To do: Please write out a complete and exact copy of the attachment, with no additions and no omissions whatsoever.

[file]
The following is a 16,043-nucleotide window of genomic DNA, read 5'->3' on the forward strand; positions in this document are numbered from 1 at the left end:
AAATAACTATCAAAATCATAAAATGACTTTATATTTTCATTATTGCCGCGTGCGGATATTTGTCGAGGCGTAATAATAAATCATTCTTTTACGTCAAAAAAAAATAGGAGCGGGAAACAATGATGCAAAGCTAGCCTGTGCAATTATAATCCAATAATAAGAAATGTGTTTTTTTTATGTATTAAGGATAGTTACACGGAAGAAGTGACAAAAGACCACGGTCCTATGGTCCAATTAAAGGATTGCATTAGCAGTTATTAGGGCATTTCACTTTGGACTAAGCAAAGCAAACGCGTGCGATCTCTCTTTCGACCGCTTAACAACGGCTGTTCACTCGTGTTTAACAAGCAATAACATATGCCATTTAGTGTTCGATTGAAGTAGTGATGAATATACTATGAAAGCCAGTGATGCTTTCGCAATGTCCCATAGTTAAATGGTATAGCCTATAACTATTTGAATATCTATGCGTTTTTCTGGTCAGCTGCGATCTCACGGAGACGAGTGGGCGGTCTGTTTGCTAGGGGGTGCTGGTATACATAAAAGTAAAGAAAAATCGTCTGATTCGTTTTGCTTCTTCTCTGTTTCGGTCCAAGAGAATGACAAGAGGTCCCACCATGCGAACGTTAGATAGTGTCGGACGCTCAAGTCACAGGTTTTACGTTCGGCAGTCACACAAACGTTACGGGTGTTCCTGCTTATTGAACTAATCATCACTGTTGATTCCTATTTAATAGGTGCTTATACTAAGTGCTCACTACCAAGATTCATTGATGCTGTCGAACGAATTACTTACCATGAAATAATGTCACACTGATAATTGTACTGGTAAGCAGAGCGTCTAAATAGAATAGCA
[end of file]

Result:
The following is a 16,043-nucleotide window of genomic DNA, read 5'->3' on the forward strand; positions in this document are numbered from 1 at the left end:
AAATAACTATCAAAATCATAAAATGACTTTATATTTTCATTATTGCCGCGTGCGGATATTTGTCGAGGCGTAATAATAAATCATTCTTTTACGTCAAAAAAAAATAGGAGCGGGAAACAATGATGCAAAGCTAGCCTGTGCAATTATAATCCAATAATAAGAAATGTGTTTTTTTTATGTATTAAGGATAGTTACACGGAAGAAGTGACAAAAGACCACGGTCCTATGGTCCAATTAAAGGATTGCATTAGCAGTTATTAGGGCATTTCACTTTGGACTAAGCAAAGCAAACGCGTGCGATCTCTCTTTCGACCGCTTAACAACGGCTGTTCACTCGTGTTTAACAAGCAATAACATATGCCATTTAGTGTTCGATTGAAGTAGTGATGAATATACTATGAAAGCCAGTGATGCTTTCGCAATGTCCCATAGTTAAATGGTATAGCCTATAACTATTTGAATATCTATGCGTTTTTCTGGTCAGCTGCGATCTCACGGAGACGAGTGGGCGGTCTGTTTGCTAGGGGGTGCTGGTATACATAAAAGTAAAGAAAAATCGTCTGATTCGTTTTGCTTCTTCTCTGTTTCGGTCCAAGAGAATGACAAGAGGTCCCACCATGCGAACGTTAGATAGTGTCGGACGCTCAAGTCACAGGTTTTACGTTCGGCAGTCACACAAACGTTACGGGTGTTCCTGCTTATTGAACTAATCATCACTGTTGATTCCTATTTAATAGGTGCTTATACTAAGTGCTCACTACCAAGATTCATTGATGCTGTCGAACGAATTACTTACCATGAAATAATGTCACACTGATAATTGTACTGGTAAGCAGAGCGTCTAAATAGAATAGCA